Dr. Fran Adar

HORIBA Scientific

Raman Spectroscopy: The Synergism between the Instrumentation Evolution and the Emerging Applications

Dr. John Chalmers and Dr. Fran Adar

The evolution of the instrumentation used to detect the Raman effect, from the initial instrument used by CV Raman himself, through to the current use of multichannel detectors on grating-based spectrographs with microscope sampling devices, will be reviewed, while indicating what fields of science have been explored during these time periods. In the earliest period we will indicate how Raman spectra were originally used as an aid to determine molecular structure. During the 1960's it was successfully used to study the physics of semiconducting materials and devices. The introduction of the microscope in ~1974 as a sampling device first simplified experimental conditions, but also provided information on a scale commensurate with many questions of microstructure and with problems of manufacturing defects. Curiously, while the original concept of the microscope in the early 1970's was focused on Raman imaging, technological limitations prevented its practical implementation. As the ability to acquire high quality map data over a region of interest improved, development of multivariate statistical means of treating the data has provided high quality Raman images that are now yielding solutions to problems.

Prof. Ping-Heng Tan

Institute of Semiconductors, Chinese Academy of Sciences, P. R. CHINA

Ultra-Low-Frequency Raman modes in two-dimensional layered materials

The fast progress of graphene research, fuelled by the unique properties of this two dimensional (2D) material, paved the way to experiments on other 2D layered materials (LM).[1] Atoms within each layer in 2D LMs are held together by covalent bonds, while van der Waals interactions keep the layers together. The interlayer van der Waals (vdW) coupling and low frequency phonon modes, and how they evolve with the number of layers, are important for both the mechanical and electrical properties of 2D layered materials.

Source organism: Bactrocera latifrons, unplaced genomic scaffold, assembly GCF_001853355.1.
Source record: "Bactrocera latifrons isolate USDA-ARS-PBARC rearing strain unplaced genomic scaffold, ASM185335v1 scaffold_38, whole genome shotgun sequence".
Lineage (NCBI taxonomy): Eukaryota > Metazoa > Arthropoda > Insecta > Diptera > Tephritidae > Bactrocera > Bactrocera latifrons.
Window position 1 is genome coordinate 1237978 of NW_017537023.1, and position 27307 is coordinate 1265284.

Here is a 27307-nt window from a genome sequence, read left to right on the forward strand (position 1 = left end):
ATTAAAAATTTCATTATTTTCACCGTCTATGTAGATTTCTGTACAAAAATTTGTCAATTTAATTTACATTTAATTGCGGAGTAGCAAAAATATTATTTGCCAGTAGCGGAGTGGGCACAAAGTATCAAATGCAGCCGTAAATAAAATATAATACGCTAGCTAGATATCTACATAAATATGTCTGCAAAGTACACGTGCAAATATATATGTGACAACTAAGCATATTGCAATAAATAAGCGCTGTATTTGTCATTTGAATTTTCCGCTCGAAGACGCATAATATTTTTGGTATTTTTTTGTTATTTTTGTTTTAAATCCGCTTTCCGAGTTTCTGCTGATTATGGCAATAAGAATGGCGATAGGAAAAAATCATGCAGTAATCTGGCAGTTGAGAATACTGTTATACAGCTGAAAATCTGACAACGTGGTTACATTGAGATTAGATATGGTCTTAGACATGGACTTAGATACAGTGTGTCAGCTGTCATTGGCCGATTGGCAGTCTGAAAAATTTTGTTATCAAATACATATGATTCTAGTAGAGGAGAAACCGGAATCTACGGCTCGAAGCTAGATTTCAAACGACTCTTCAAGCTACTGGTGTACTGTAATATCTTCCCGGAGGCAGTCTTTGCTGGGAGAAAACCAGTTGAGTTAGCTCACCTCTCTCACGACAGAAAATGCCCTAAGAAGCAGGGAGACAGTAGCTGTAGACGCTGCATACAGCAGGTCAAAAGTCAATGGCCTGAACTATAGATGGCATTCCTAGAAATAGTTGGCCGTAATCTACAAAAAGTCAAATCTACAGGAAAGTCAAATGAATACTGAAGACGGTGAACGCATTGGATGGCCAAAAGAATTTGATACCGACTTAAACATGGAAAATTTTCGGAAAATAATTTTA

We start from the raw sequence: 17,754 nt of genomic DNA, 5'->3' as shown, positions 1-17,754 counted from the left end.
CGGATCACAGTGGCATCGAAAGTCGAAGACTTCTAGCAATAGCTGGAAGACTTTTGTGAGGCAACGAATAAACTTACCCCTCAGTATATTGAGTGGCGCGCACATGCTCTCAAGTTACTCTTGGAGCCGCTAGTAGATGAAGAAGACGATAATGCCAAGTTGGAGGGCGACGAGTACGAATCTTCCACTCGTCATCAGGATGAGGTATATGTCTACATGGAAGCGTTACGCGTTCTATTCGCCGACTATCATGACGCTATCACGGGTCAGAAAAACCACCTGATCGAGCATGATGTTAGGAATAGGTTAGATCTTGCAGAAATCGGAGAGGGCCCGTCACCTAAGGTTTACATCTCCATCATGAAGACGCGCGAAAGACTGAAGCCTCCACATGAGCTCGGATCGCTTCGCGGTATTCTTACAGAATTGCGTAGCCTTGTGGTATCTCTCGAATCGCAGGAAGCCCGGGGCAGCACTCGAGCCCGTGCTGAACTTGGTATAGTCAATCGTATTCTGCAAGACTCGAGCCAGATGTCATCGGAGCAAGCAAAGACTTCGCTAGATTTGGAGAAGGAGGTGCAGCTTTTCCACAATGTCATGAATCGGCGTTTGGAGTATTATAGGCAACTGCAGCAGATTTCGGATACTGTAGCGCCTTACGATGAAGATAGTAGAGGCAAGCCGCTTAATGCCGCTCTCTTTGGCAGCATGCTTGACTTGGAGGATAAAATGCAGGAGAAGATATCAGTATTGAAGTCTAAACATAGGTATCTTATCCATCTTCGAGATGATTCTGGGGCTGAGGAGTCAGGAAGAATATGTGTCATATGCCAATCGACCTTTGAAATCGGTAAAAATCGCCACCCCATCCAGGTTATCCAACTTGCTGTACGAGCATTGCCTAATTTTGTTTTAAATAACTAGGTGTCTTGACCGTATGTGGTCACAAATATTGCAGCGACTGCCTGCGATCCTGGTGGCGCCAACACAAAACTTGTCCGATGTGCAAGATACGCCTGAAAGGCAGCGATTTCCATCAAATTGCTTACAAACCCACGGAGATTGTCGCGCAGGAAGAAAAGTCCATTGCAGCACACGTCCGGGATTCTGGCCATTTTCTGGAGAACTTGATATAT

We will address the recent advance on the experimental micro-Raman technique to access the ultra-low phonon mode in 2D LMs.[2,3] The research progress on the rigid-layer vibrations both for shear and layer breathing modes in various 2D LMs from graphenes to transition metal dichalcogenides are reviewed. Their scaling rule with layer number can be modeled by an atomic linear chain model, with general applicability to any layered material, allowing a reliable diagnostic of their thickness.

We also uncover the shear mode for MLGs and show that it provides a direct measurement of the interlayer coupling[3]. The corresponding shear modes can be well-fitted with a Breit-Wagner-Fano lineshape, which arises as quantum interference between the shear mode and a continuum of Raman-active electronic transitions. This makes it a probe for the quasiparticles near the Dirac point by quantum interference. By measuring the interlayer shear modes[4,5] using Raman spectroscopy, we also probe the coupling at the interface between two artificially stacked few-layer graphenes, rotated with respect to each other.


  1. F. Bonaccorso, P.H. Tan and A. C. Ferrari, ACS Nano, 7:3 (2013) 1838-1844.
  2. X. Zhang, P. H. Tan, et al., Phys. Rev. B, 87 (2013) 115413.
  3. P. H. Tan et al., Nature Materials, 11:4 (2012)294-300.
  4. P. H. Tan, et al., Phys. Rev. B, 2014, submitted.
  5. J. B. Wu, P. H. Tan, et al., Nature Communications, 2014, submitted.

Dr. Michael J. Pelletier

Pfizer Global Research and Development

Low-Wavenumber Stokes and Anti-Stokes Raman Microscopy for Pharmaceutical Tablet Characterization

Discrimination between polymorphs of an active pharmaceutical ingredient (API) in a pharmaceutical product is important because an undesired API crystal form may have different bioavailability or stability characteristics than the desired form. Micro-Raman mapping has proven useful for nondestructive, spatially resolved identification of API polymorphs even at low API levels in the drug product.